Biomass

Biomass is plant matter such as trees, grasses, agricultural crops or other biological material. It can be used as a solid fuel, or converted into liquid or gaseous forms, for the production of electric power, heat, chemicals, or fuels.

Sources of Biomass

Wood
The most common form of biomass is wood. Wood was the main source of energy in the U.S. and the rest of the world until the mid-1800s. Biomass continues to be a major source of energy in much of the developing world. In the United States wood and waste (bark, sawdust, wood chips, and wood scrap) provide only about 2 percent of the energy we use today.

Burning Municipal Solid Waste (MSW)
Burning municipal solid waste (MSW or garbage) and wood waste to produce energy, means that less of it has to get buried in landfills. Plants that burn waste to make electricity must use technology to prevent harmful gases and particles from coming out of their smoke stacks. The particles that are filtered out are added to the ash that is removed from the bottom of the furnace. Because the ash may contain harmful chemicals and metals, it must be disposed of carefully. Sometimes the ash can be used for road work or building purposes.

Collecting landfill gas or biogas
Collecting and using landfill and biogas reduces the amount of methane that is released into the air. Methane is one of the greenhouse gases associated with global climate change. Many landfills find it cheaper to just burn-off the gas that they collect because the gas needs to be processed before it can be put into natural gas pipelines.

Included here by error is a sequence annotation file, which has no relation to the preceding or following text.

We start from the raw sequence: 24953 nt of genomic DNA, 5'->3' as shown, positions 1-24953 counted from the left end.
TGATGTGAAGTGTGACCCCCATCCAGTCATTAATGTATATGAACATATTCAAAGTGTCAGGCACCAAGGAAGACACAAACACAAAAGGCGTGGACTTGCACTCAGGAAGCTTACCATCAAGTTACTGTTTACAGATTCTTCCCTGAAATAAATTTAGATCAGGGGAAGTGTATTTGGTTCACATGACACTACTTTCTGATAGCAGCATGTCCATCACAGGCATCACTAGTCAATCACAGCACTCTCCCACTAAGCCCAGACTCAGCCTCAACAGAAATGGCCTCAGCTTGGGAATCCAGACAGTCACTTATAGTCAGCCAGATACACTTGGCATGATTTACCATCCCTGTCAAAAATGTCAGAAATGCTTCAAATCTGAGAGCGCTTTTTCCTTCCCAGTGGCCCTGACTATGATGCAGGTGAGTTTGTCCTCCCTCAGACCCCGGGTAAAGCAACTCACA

Ethanol
Since the early 1990s ethanol has been blended into gasoline to reduce harmful carbon monoxide emissions. Blending ethanol into gasoline also reduces toxic pollutants found in gasoline but causes more “evaporative emissions” to escape. In order to reduce evaporative emissions, the gasoline requires extra processing before it can be blended with ethanol. When burned, ethanol does release carbon dioxide, a green house gas. But growing plants for ethanol may reduce greenhouse gases, since plants use carbon dioxide and produce oxygen as they grow.

Biodiesel
Biodiesel is much less polluting than petroleum diesel. It results in much lower emissions of almost every pollutant: sulfur oxide, particulates, carbon monoxide, air toxics and unburned hydrocarbons. Biodiesel does have nitrogen oxide emissions that are about 10 percent higher though. Blending biodiesel into petroleum diesel can help reduce emissions. Biodiesel contains almost no sulfur and can help reduce sulfur in diesel fuel used throughout the country.

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